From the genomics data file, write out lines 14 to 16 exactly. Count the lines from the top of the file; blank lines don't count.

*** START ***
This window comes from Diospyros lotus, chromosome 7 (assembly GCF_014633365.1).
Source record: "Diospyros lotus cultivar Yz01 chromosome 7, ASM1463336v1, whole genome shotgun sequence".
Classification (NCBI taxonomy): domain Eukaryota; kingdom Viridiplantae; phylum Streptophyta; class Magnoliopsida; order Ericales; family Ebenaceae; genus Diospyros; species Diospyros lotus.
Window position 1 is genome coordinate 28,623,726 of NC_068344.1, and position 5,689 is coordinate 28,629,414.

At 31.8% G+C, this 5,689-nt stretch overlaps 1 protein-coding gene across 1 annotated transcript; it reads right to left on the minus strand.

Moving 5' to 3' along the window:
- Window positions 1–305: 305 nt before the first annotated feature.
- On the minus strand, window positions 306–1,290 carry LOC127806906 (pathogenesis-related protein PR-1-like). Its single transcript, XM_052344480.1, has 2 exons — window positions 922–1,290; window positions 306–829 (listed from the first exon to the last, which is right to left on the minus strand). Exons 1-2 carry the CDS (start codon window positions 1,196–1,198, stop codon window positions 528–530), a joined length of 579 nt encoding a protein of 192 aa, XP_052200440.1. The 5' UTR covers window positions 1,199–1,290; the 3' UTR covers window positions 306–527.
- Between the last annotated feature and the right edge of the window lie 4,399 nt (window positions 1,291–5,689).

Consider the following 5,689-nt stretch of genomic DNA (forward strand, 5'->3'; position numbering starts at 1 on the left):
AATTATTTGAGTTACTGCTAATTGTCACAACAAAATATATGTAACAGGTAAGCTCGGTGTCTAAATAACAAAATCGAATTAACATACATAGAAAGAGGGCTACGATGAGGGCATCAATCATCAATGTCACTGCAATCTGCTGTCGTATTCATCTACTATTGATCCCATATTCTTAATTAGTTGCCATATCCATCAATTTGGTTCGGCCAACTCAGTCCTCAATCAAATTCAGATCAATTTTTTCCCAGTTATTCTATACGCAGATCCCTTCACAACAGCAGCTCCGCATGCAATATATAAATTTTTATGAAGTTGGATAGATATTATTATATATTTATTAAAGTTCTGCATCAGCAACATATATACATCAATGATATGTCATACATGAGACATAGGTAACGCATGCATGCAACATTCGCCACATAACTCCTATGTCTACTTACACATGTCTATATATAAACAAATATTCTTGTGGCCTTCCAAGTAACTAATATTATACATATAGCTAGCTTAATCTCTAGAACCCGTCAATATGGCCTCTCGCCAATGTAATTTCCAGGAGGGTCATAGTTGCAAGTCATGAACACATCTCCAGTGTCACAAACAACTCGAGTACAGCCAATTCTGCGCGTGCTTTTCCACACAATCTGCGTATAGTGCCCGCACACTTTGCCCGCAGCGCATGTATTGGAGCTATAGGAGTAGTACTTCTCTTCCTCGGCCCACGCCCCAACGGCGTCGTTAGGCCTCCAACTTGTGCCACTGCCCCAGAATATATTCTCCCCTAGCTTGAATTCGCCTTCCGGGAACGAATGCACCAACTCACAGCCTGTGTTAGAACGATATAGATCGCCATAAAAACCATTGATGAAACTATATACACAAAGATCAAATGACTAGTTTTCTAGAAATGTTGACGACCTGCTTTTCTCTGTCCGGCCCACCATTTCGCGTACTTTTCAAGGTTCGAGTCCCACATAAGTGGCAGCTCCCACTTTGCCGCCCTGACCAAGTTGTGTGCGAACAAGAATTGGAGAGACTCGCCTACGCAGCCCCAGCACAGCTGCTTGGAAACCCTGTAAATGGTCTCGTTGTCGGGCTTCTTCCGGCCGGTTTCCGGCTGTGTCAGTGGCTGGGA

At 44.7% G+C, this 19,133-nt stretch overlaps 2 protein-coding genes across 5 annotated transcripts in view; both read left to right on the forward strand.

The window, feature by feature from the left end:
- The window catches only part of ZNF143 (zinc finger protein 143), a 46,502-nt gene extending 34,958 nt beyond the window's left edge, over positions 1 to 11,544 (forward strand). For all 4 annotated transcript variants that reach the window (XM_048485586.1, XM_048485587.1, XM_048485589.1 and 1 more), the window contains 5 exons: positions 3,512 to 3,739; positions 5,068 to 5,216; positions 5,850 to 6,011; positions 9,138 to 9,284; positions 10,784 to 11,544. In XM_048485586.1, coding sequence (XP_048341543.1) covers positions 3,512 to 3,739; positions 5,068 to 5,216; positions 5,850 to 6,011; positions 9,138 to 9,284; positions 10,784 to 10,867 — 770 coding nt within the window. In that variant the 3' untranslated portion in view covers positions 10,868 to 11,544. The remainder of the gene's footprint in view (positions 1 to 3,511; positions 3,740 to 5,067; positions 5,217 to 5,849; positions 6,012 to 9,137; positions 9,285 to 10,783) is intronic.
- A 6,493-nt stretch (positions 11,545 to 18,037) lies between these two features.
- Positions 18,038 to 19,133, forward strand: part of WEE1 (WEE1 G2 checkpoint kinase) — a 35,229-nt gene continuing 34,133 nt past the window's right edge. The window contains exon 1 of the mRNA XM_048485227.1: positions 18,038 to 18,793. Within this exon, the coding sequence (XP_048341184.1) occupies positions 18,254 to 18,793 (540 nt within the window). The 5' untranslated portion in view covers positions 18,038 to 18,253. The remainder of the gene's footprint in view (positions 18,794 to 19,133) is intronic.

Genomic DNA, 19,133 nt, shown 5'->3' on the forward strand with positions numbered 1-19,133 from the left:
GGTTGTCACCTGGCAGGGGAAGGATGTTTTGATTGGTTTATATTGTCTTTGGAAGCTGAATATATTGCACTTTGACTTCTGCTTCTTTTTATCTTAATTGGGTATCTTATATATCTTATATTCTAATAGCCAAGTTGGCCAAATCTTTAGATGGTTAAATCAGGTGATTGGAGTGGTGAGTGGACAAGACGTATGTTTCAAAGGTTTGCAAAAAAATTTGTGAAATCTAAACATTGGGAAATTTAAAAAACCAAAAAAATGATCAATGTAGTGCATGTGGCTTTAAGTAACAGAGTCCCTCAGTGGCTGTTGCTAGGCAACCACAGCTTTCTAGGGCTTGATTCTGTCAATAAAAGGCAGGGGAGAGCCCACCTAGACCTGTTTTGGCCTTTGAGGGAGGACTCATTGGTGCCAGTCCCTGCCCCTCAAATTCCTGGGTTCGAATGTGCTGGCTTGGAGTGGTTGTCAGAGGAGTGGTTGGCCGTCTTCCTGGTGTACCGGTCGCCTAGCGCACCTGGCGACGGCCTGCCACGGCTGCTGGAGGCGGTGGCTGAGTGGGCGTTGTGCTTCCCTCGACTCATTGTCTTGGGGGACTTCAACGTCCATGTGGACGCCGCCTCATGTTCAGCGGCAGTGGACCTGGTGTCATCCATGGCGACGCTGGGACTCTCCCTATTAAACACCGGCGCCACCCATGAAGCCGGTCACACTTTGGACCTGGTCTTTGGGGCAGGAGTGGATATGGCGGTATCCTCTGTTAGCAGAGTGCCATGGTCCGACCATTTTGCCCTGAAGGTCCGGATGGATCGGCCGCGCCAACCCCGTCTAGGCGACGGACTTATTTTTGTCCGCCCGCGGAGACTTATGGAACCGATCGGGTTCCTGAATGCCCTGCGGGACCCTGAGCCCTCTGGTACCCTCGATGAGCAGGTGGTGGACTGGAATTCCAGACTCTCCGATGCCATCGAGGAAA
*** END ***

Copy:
- The window catches only part of ZNF143 (zinc finger protein 143), a 46,502-nt gene extending 34,958 nt beyond the window's left edge, over positions 1 to 11,544 (forward strand). For all 4 annotated transcript variants that reach the window (XM_048485586.1, XM_048485587.1, XM_048485589.1 and 1 more), the window contains 5 exons: positions 3,512 to 3,739; positions 5,068 to 5,216; positions 5,850 to 6,011; positions 9,138 to 9,284; positions 10,784 to 11,544. In XM_048485586.1, coding sequence (XP_048341543.1) covers positions 3,512 to 3,739; positions 5,068 to 5,216; positions 5,850 to 6,011; positions 9,138 to 9,284; positions 10,784 to 10,867 — 770 coding nt within the window. In that variant the 3' untranslated portion in view covers positions 10,868 to 11,544. The remainder of the gene's footprint in view (positions 1 to 3,511; positions 3,740 to 5,067; positions 5,217 to 5,849; positions 6,012 to 9,137; positions 9,285 to 10,783) is intronic.
- A 6,493-nt stretch (positions 11,545 to 18,037) lies between these two features.
- Positions 18,038 to 19,133, forward strand: part of WEE1 (WEE1 G2 checkpoint kinase) — a 35,229-nt gene continuing 34,133 nt past the window's right edge. The window contains exon 1 of the mRNA XM_048485227.1: positions 18,038 to 18,793. Within this exon, the coding sequence (XP_048341184.1) occupies positions 18,254 to 18,793 (540 nt within the window). The 5' untranslated portion in view covers positions 18,038 to 18,253. The remainder of the gene's footprint in view (positions 18,794 to 19,133) is intronic.